Students seek future opportunities

Erika Ward

One-minute introductions are crucial in making a good, first impression to potential employers.  On Tuesday Feb. 3, students at Western Illinois University had the opportunity to meet with possible employers and learn more about the various companies.

 Name, class, major, opportunities that you are seeking, experience, skills and strength, and background knowledge on a company, was the formula recommended by the Western Illinois University Career Development Center for introducing oneself to potential employers at the biannual Career and Internship Fair.

 The Career and Internship Fair was held in the University Union Grand Ballroom from 10 a.m. until 2 p.m. 

  All majors were welcome to attend the career fair. And over 90 different booths in the Grand Ballroom included a variety of internships and job openings in fields such as: agriculture,  supply chain management, finance and accounting. 

 Ben Wolfe, a construction management major, was hoping for an opportunity from Bush Construction. 

 “I’m trying to look for an internship,” Wolfe said.  “I live in the Quad Cities and that’s the general area that I want to work.”

 Along with Bush Construction, seven other construction management and engineering booths were set up.

 However, Western Illinois University has been able to provide Wolfe with more than just job opportunities at the Career and Internship Fair.  

Western, however, has been able to provide Wolfe with more than just job opportunities at the fair.  

“Construction management does things like surveying, estimating floor plans, masonry work, there’s a lot that goes with it,” Wolfe said. “I was trying to find a good program for construction management, and Western was the best choice.”

The Career Development Center encourages those attending the fair to come prepared.  

According to Rachel Nelson, a communications major, she had five resumes prepared to hand out to companies that interested her.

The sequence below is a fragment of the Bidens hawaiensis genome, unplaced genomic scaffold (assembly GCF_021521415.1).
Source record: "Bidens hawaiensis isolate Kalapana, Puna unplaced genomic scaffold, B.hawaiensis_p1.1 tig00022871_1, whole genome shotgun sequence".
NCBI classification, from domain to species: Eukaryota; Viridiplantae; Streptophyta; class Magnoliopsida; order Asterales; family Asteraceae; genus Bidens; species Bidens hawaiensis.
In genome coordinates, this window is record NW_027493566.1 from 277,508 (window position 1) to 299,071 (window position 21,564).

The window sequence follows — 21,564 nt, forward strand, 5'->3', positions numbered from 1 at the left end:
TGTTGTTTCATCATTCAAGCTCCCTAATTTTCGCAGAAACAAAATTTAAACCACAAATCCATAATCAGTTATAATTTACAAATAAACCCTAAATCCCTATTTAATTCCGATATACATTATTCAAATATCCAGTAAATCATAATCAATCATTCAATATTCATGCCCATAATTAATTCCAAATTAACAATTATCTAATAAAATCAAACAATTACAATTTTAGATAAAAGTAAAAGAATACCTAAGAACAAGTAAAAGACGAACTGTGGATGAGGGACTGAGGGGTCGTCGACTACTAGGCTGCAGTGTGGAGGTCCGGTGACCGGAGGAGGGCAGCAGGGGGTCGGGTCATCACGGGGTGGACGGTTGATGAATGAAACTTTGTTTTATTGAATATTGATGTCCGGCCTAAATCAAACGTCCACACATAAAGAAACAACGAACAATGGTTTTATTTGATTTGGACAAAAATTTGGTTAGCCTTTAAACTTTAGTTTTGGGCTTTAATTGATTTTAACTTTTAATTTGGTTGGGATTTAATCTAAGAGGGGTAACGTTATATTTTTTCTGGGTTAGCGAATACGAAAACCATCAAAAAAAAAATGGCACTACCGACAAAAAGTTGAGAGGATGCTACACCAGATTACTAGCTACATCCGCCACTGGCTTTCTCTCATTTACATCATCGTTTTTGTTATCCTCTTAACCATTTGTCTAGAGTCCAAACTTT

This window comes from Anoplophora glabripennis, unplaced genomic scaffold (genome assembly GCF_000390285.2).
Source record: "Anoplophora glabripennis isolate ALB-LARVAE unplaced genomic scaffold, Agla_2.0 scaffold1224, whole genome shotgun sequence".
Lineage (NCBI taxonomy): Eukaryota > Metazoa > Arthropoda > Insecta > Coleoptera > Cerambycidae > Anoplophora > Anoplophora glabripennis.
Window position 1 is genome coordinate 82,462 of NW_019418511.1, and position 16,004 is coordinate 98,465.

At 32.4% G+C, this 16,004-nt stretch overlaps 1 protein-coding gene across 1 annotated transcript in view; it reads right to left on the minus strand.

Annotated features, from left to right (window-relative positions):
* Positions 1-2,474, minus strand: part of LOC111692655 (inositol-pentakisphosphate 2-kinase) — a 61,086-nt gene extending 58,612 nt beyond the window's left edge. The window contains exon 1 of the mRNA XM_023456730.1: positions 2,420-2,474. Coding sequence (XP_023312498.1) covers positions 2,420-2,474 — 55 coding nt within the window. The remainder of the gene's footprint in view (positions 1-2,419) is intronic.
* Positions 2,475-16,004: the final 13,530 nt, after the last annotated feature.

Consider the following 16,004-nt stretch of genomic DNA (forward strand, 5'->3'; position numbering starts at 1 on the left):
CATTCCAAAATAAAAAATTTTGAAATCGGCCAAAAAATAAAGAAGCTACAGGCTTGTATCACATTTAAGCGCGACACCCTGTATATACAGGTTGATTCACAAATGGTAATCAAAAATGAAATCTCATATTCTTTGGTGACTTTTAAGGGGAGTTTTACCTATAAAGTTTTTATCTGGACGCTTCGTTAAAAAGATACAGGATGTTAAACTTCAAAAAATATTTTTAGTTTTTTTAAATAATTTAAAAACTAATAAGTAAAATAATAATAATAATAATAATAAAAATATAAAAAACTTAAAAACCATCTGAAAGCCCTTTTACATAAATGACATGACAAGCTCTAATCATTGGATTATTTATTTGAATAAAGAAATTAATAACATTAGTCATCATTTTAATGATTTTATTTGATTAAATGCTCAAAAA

“I really wanted to look for an internship for this summer,” Nelson said. “It’s not required, but it’s good to have.”

Nelson had specific interests in mind at the fair.  She said she was looking for internships with insurance groups, marketing and communications opportunities.

 “I’m not good at math,” Nelson said. “I’m not good at science, and I love talking. So, I chose communications.”

For other students, such as Justin Ginter, a marketing major, the fair presented itself as an educational opportunity.

Ginter was originally a meteorology major, but after taking business classes, she said she decided to make a change.  

“I’m not even well prepared,” Ginter said. “I don’t have a resume or anything. I’m just looking for an internship, so I can get my foot through the door.”

Other students in attendance were more than prepared, such as Franklin Mead, a supply chain management major.

“I got myself an internship for this upcoming summer, but it doesn’t hurt to look for more,” Mead said.  “This is my fourth time coming to one of these career fairs the past few years.”

Mead was also hoping to find new opportunities.  

“Right now, my main goal is to look for an internship that could possibly lead to a full-time position,” Mead said. “Anything in purchasing or transportation.  I’m open to being whatever they need me to be like.”

Mead dabbled in a variety of business related majors before choosing his current major. 

“Supply chain management is really good here.  I have a lot of opportunities to try to find a job,” Mead said.

Outside of the University Grand Ballroom, students had the opportunity to have their resumes looked over before approaching potential employers. Name tags displaying a person’s name, major and expected graduation dates were also created.


Editor’s note: Rachel Nelson, who is quoted in the story, is also the ad manager for the Western Courier.